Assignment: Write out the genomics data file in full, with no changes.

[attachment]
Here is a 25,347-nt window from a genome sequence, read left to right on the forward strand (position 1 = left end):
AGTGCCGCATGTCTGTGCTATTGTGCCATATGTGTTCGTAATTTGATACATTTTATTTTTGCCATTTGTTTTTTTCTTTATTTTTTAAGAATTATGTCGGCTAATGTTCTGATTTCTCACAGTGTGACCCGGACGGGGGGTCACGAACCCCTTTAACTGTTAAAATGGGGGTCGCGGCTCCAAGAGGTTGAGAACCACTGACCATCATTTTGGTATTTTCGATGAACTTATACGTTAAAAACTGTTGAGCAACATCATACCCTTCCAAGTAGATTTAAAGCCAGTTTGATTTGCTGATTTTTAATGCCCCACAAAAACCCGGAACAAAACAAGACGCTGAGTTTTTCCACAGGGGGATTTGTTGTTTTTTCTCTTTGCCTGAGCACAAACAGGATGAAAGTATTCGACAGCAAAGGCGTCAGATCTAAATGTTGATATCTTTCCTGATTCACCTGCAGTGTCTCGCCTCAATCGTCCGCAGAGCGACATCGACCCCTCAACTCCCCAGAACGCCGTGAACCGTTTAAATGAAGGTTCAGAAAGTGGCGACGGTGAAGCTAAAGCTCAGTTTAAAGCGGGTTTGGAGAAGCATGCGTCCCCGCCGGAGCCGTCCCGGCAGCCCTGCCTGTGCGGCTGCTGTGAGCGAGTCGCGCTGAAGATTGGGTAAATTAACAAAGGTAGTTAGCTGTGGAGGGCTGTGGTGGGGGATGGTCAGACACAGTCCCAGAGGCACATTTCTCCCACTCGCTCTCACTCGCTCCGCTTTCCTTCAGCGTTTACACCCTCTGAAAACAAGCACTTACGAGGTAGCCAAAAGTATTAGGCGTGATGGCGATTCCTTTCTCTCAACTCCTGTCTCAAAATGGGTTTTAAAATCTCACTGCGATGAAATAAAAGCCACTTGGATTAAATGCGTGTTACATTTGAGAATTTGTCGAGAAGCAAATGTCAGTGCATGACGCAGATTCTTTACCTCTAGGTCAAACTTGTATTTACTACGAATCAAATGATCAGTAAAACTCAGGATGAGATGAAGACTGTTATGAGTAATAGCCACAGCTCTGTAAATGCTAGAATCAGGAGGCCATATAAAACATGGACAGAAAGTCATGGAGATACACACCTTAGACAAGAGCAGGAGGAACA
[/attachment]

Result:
Here is a 25,347-nt window from a genome sequence, read left to right on the forward strand (position 1 = left end):
AGTGCCGCATGTCTGTGCTATTGTGCCATATGTGTTCGTAATTTGATACATTTTATTTTTGCCATTTGTTTTTTTCTTTATTTTTTAAGAATTATGTCGGCTAATGTTCTGATTTCTCACAGTGTGACCCGGACGGGGGGTCACGAACCCCTTTAACTGTTAAAATGGGGGTCGCGGCTCCAAGAGGTTGAGAACCACTGACCATCATTTTGGTATTTTCGATGAACTTATACGTTAAAAACTGTTGAGCAACATCATACCCTTCCAAGTAGATTTAAAGCCAGTTTGATTTGCTGATTTTTAATGCCCCACAAAAACCCGGAACAAAACAAGACGCTGAGTTTTTCCACAGGGGGATTTGTTGTTTTTTCTCTTTGCCTGAGCACAAACAGGATGAAAGTATTCGACAGCAAAGGCGTCAGATCTAAATGTTGATATCTTTCCTGATTCACCTGCAGTGTCTCGCCTCAATCGTCCGCAGAGCGACATCGACCCCTCAACTCCCCAGAACGCCGTGAACCGTTTAAATGAAGGTTCAGAAAGTGGCGACGGTGAAGCTAAAGCTCAGTTTAAAGCGGGTTTGGAGAAGCATGCGTCCCCGCCGGAGCCGTCCCGGCAGCCCTGCCTGTGCGGCTGCTGTGAGCGAGTCGCGCTGAAGATTGGGTAAATTAACAAAGGTAGTTAGCTGTGGAGGGCTGTGGTGGGGGATGGTCAGACACAGTCCCAGAGGCACATTTCTCCCACTCGCTCTCACTCGCTCCGCTTTCCTTCAGCGTTTACACCCTCTGAAAACAAGCACTTACGAGGTAGCCAAAAGTATTAGGCGTGATGGCGATTCCTTTCTCTCAACTCCTGTCTCAAAATGGGTTTTAAAATCTCACTGCGATGAAATAAAAGCCACTTGGATTAAATGCGTGTTACATTTGAGAATTTGTCGAGAAGCAAATGTCAGTGCATGACGCAGATTCTTTACCTCTAGGTCAAACTTGTATTTACTACGAATCAAATGATCAGTAAAACTCAGGATGAGATGAAGACTGTTATGAGTAATAGCCACAGCTCTGTAAATGCTAGAATCAGGAGGCCATATAAAACATGGACAGAAAGTCATGGAGATACACACCTTAGACAAGAGCAGGAGGAACA